Once upon a time I could leave my house, go out to a restaurant or a movie, and find the experience moderately rewarding. This isn’t to say that there is something wrong with the service industry or the movie industry today, per se, although both of those could be topics for posts unrelated to this one. No, the real problem is children. And by children, I mean their parents.
I’m not sure exactly when it happened, but it seems to have been sometime between the Boomers and Generation Y. I don’t want to single out Generation X as the source of all the trouble, but let’s posit that there’s a huge amount of overlap. When I was younger, I got to go outside quite a bit. But outside meant in my neighborhood out in the woods or in a neighbor’s back yard so that we could yell, play kickball, fight mock wars and do all the things that kids do when their parents tell them to “take it outside.” And we did get to go out in public with the ‘rents, to public places, like movie theaters, playhouses and restaurants. However, I remember that things were a bit different then.
Were I or my brother perfect children? Not that I recall, but a line seems to have been crossed somewhere. We weren’t allowed to run freely about a busy restaurant while our parents occasionally glanced around wondering where we were or made a lame attempt to reign us in with a barely audible reprimand. We weren’t allowed to go out to a 10:00pm movie, never mind go to one, raise a ruckus and get away with it. And we surely weren’t allowed to talk back to another adult, swear, use all manner of rude gestures, or leave the table with uneaten vegetables.
There is an appalling lack of discipline and personal responsibility in our culture today. At some point it became taboo to paddle a child by way of demonstrating what’s right and what’s wrong. At some point it became OK to sue big businesses and family members for our own negligent or careless behavior. At some point it became the norm to label children with nebulous social disorders and medicate them into submission rather than identify children as children and realize they need structured upbringing and guidance.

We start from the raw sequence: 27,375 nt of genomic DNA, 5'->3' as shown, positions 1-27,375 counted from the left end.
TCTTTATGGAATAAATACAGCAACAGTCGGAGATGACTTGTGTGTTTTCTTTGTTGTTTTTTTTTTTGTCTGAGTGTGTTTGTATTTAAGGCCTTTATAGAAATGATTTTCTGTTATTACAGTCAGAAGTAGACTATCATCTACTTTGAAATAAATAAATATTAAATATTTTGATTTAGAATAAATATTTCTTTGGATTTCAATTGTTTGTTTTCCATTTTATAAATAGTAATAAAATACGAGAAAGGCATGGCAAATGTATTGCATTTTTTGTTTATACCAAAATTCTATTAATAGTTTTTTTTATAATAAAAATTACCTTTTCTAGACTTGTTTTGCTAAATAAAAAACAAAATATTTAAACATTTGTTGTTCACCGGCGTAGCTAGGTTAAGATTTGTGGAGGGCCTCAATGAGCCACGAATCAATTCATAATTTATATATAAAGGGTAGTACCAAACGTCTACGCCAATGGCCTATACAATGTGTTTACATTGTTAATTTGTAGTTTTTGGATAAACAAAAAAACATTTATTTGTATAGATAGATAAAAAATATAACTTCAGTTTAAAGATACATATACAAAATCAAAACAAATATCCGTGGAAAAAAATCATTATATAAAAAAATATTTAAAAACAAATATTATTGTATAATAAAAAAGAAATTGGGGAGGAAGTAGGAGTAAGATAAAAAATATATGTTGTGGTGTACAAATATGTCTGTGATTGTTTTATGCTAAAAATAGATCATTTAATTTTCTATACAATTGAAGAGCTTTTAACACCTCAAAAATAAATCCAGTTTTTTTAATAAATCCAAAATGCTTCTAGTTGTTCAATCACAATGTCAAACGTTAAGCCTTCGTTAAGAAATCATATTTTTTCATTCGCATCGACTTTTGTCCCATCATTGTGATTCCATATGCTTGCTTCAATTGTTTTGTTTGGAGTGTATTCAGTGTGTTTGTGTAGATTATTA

There is an undercurrent of fear growing slowly but steadily because we’ve silently given away most of our ability to fend for ourselves. It comes to light rather starkly when you consider events like Columbine or the current state of air traffic security or when third graders conspire to kill a teacher in Georgia. Child-on-child violence is escalating, older kids seem to have no moral compass or fear of death, and parents want to wash their hands of all of it. And I scope all of this as a trend, not as a de facto standard. Are there good parents who are bringing their children up properly? Yes. Are there good children who will go to school and grow up to be doctors, scientists, teachers, laborers and good members of society? Yes. But there’s work to be done.
We have to reclaim our grip on reality. We need to have the freedom to discipline our kids, and we have to use that freedom. Discipline doesn’t mean corporal punishment, necessarily, it simply means impressing upon a child what is right and what is wrong. The method is irrelevant: religion, logic, life lessons, hard knocks, or a combination of all of the above are effective when used judiciously and consistently. Kids need to stay in school and schools need to teach them something. Kids need to be imbued with respect and humility and shown that it’s not a weakness to exhibit both. If we don’t go back to living up to our responsibilities and taking charge of the life courses we provide for our children, fear and violence are going to escalate until it’s uncontrollable and we tie our social fabric into an impossibly complex knot.